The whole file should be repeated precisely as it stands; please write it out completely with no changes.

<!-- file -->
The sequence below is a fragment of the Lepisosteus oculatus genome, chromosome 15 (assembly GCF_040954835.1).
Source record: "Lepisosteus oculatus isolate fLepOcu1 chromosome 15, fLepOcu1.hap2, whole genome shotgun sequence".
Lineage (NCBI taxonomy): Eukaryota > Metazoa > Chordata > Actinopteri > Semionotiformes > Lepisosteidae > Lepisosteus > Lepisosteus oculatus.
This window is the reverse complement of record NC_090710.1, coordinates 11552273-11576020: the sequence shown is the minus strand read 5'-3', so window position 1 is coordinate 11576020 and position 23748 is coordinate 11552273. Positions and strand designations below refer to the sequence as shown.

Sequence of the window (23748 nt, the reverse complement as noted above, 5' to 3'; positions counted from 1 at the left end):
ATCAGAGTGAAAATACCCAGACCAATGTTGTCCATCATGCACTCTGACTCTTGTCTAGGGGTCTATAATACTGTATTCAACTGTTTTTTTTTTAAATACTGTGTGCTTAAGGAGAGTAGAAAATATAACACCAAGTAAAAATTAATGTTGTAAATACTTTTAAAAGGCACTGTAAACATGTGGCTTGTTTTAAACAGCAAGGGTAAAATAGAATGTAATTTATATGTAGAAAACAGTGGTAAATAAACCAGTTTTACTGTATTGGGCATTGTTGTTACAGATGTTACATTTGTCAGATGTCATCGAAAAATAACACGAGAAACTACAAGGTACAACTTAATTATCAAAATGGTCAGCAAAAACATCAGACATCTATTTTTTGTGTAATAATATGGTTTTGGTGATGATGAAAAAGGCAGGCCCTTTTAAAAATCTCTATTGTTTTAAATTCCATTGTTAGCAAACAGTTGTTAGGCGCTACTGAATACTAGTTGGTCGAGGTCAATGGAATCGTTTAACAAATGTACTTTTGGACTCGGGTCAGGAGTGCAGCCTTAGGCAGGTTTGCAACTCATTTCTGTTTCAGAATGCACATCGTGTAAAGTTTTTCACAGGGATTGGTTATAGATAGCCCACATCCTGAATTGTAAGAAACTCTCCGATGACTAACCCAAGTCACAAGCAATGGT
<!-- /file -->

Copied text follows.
The sequence below is a fragment of the Lepisosteus oculatus genome, chromosome 15 (assembly GCF_040954835.1).
Source record: "Lepisosteus oculatus isolate fLepOcu1 chromosome 15, fLepOcu1.hap2, whole genome shotgun sequence".
Lineage (NCBI taxonomy): Eukaryota > Metazoa > Chordata > Actinopteri > Semionotiformes > Lepisosteidae > Lepisosteus > Lepisosteus oculatus.
This window is the reverse complement of record NC_090710.1, coordinates 11552273-11576020: the sequence shown is the minus strand read 5'-3', so window position 1 is coordinate 11576020 and position 23748 is coordinate 11552273. Positions and strand designations below refer to the sequence as shown.

Sequence of the window (23748 nt, the reverse complement as noted above, 5' to 3'; positions counted from 1 at the left end):
ATCAGAGTGAAAATACCCAGACCAATGTTGTCCATCATGCACTCTGACTCTTGTCTAGGGGTCTATAATACTGTATTCAACTGTTTTTTTTTTAAATACTGTGTGCTTAAGGAGAGTAGAAAATATAACACCAAGTAAAAATTAATGTTGTAAATACTTTTAAAAGGCACTGTAAACATGTGGCTTGTTTTAAACAGCAAGGGTAAAATAGAATGTAATTTATATGTAGAAAACAGTGGTAAATAAACCAGTTTTACTGTATTGGGCATTGTTGTTACAGATGTTACATTTGTCAGATGTCATCGAAAAATAACACGAGAAACTACAAGGTACAACTTAATTATCAAAATGGTCAGCAAAAACATCAGACATCTATTTTTTGTGTAATAATATGGTTTTGGTGATGATGAAAAAGGCAGGCCCTTTTAAAAATCTCTATTGTTTTAAATTCCATTGTTAGCAAACAGTTGTTAGGCGCTACTGAATACTAGTTGGTCGAGGTCAATGGAATCGTTTAACAAATGTACTTTTGGACTCGGGTCAGGAGTGCAGCCTTAGGCAGGTTTGCAACTCATTTCTGTTTCAGAATGCACATCGTGTAAAGTTTTTCACAGGGATTGGTTATAGATAGCCCACATCCTGAATTGTAAGAAACTCTCCGATGACTAACCCAAGTCACAAGCAATGGT